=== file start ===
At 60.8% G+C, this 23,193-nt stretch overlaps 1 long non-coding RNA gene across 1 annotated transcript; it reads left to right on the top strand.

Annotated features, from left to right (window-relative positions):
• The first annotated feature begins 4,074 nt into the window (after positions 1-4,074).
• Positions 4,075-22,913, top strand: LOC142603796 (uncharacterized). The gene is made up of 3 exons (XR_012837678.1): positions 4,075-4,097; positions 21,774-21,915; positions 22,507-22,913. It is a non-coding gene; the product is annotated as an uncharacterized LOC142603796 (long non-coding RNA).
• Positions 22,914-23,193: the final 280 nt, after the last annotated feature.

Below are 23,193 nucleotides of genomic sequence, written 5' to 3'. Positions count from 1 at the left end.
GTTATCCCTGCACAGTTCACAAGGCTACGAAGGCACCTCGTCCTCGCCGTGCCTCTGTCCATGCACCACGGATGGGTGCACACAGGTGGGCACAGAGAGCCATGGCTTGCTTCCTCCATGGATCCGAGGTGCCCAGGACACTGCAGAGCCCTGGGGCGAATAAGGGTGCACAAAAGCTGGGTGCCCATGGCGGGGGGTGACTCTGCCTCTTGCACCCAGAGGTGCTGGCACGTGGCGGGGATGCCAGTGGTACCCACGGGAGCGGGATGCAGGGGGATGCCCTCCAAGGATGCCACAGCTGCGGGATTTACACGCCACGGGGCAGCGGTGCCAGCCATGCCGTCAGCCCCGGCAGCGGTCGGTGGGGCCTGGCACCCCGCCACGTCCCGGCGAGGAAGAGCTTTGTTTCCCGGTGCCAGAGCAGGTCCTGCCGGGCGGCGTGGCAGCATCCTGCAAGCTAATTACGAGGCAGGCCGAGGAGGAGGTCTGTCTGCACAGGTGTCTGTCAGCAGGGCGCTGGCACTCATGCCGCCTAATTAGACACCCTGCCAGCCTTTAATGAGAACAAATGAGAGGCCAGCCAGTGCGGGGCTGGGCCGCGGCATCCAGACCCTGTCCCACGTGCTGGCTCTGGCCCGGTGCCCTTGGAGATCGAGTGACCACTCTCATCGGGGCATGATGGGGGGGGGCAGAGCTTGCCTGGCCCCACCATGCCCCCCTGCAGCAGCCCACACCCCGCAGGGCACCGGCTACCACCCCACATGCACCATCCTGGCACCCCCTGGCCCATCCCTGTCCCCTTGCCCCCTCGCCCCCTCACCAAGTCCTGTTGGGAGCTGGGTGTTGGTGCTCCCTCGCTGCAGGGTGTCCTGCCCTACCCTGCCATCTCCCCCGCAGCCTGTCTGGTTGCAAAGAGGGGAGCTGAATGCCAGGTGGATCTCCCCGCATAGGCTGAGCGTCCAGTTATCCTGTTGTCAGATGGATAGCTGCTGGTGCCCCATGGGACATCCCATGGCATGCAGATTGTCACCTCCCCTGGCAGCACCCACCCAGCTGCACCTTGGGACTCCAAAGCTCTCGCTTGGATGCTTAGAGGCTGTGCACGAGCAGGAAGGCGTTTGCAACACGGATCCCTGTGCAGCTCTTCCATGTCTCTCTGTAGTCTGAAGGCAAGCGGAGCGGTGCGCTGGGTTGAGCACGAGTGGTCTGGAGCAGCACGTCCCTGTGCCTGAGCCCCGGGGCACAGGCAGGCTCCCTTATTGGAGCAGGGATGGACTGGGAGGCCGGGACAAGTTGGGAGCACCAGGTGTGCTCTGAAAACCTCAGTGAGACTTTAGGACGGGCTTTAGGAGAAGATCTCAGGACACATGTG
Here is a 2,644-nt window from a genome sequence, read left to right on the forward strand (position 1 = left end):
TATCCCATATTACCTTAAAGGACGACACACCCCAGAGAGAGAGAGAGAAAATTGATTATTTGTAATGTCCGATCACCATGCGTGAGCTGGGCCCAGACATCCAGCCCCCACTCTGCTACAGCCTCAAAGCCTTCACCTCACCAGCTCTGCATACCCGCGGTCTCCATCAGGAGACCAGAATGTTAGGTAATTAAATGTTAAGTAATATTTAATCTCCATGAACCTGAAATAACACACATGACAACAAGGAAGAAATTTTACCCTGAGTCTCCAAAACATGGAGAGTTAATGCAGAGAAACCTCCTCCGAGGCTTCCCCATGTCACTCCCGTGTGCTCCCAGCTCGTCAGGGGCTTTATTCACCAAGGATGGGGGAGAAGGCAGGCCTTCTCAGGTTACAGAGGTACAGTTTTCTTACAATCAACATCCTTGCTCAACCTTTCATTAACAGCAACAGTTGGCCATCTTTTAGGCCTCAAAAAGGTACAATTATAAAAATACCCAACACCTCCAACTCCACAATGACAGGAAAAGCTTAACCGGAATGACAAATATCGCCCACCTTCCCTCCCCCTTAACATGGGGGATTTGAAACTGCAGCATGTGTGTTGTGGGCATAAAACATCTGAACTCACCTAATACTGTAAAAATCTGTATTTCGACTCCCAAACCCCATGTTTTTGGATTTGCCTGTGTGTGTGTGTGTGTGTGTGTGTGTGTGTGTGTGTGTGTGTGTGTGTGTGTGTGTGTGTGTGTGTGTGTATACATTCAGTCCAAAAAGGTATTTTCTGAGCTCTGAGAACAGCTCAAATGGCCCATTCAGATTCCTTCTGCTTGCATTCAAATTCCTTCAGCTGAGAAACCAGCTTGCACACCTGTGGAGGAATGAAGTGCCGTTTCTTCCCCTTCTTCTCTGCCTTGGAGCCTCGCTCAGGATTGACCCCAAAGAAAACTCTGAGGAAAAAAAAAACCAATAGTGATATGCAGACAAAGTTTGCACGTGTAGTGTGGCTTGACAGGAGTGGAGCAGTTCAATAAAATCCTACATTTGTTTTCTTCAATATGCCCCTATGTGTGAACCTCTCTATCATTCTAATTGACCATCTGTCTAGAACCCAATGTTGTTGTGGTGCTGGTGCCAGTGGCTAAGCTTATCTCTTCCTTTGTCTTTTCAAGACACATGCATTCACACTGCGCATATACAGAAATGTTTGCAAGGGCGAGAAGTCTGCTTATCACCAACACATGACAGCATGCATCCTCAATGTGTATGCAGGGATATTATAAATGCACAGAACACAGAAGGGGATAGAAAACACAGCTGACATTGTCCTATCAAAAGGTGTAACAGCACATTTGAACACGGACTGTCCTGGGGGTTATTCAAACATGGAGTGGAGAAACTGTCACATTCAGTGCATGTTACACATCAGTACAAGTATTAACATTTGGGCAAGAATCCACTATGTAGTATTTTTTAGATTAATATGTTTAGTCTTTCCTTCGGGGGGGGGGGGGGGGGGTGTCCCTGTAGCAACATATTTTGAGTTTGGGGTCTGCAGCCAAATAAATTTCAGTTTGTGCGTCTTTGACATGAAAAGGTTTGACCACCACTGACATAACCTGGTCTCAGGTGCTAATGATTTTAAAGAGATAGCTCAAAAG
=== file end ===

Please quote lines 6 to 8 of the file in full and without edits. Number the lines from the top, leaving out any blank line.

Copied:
Below are 23,193 nucleotides of genomic sequence, written 5' to 3'. Positions count from 1 at the left end.
GTTATCCCTGCACAGTTCACAAGGCTACGAAGGCACCTCGTCCTCGCCGTGCCTCTGTCCATGCACCACGGATGGGTGCACACAGGTGGGCACAGAGAGCCATGGCTTGCTTCCTCCATGGATCCGAGGTGCCCAGGACACTGCAGAGCCCTGGGGCGAATAAGGGTGCACAAAAGCTGGGTGCCCATGGCGGGGGGTGACTCTGCCTCTTGCACCCAGAGGTGCTGGCACGTGGCGGGGATGCCAGTGGTACCCACGGGAGCGGGATGCAGGGGGATGCCCTCCAAGGATGCCACAGCTGCGGGATTTACACGCCACGGGGCAGCGGTGCCAGCCATGCCGTCAGCCCCGGCAGCGGTCGGTGGGGCCTGGCACCCCGCCACGTCCCGGCGAGGAAGAGCTTTGTTTCCCGGTGCCAGAGCAGGTCCTGCCGGGCGGCGTGGCAGCATCCTGCAAGCTAATTACGAGGCAGGCCGAGGAGGAGGTCTGTCTGCACAGGTGTCTGTCAGCAGGGCGCTGGCACTCATGCCGCCTAATTAGACACCCTGCCAGCCTTTAATGAGAACAAATGAGAGGCCAGCCAGTGCGGGGCTGGGCCGCGGCATCCAGACCCTGTCCCACGTGCTGGCTCTGGCCCGGTGCCCTTGGAGATCGAGTGACCACTCTCATCGGGGCATGATGGGGGGGGGCAGAGCTTGCCTGGCCCCACCATGCCCCCCTGCAGCAGCCCACACCCCGCAGGGCACCGGCTACCACCCCACATGCACCATCCTGGCACCCCCTGGCCCATCCCTGTCCCCTTGCCCCCTCGCCCCCTCACCAAGTCCTGTTGGGAGCTGGGTGTTGGTGCTCCCTCGCTGCAGGGTGTCCTGCCCTACCCTGCCATCTCCCCCGCAGCCTGTCTGGTTGCAAAGAGGGGAGCTGAATGCCAGGTGGATCTCCCCGCATAGGCTGAGCGTCCAGTTATCCTGTTGTCAGATGGATAGCTGCTGGTGCCCCATGGGACATCCCATGGCATGCAGATTGTCACCTCCCCTGGCAGCACCCACCCAGCTGCACCTTGGGACTCCAAAGCTCTCGCTTGGATGCTTAGAGGCTGTGCACGAGCAGGAAGGCGTTTGCAACACGGATCCCTGTGCAGCTCTTCCATGTCTCTCTGTAGTCTGAAGGCAAGCGGAGCGGTGCGCTGGGTTGAGCACGAGTGGTCTGGAGCAGCACGTCCCTGTGCCTGAGCCCCGGGGCACAGGCAGGCTCCCTTATTGGAGCAGGGATGGACTGGGAGGCCGGGACAAGTTGGGAGCACCAGGTGTGCTCTGAAAACCTCAGTGAGACTTTAGGACGGGCTTTAGGAGAAGATCTCAGGACACATGTG
Here is a 2,644-nt window from a genome sequence, read left to right on the forward strand (position 1 = left end):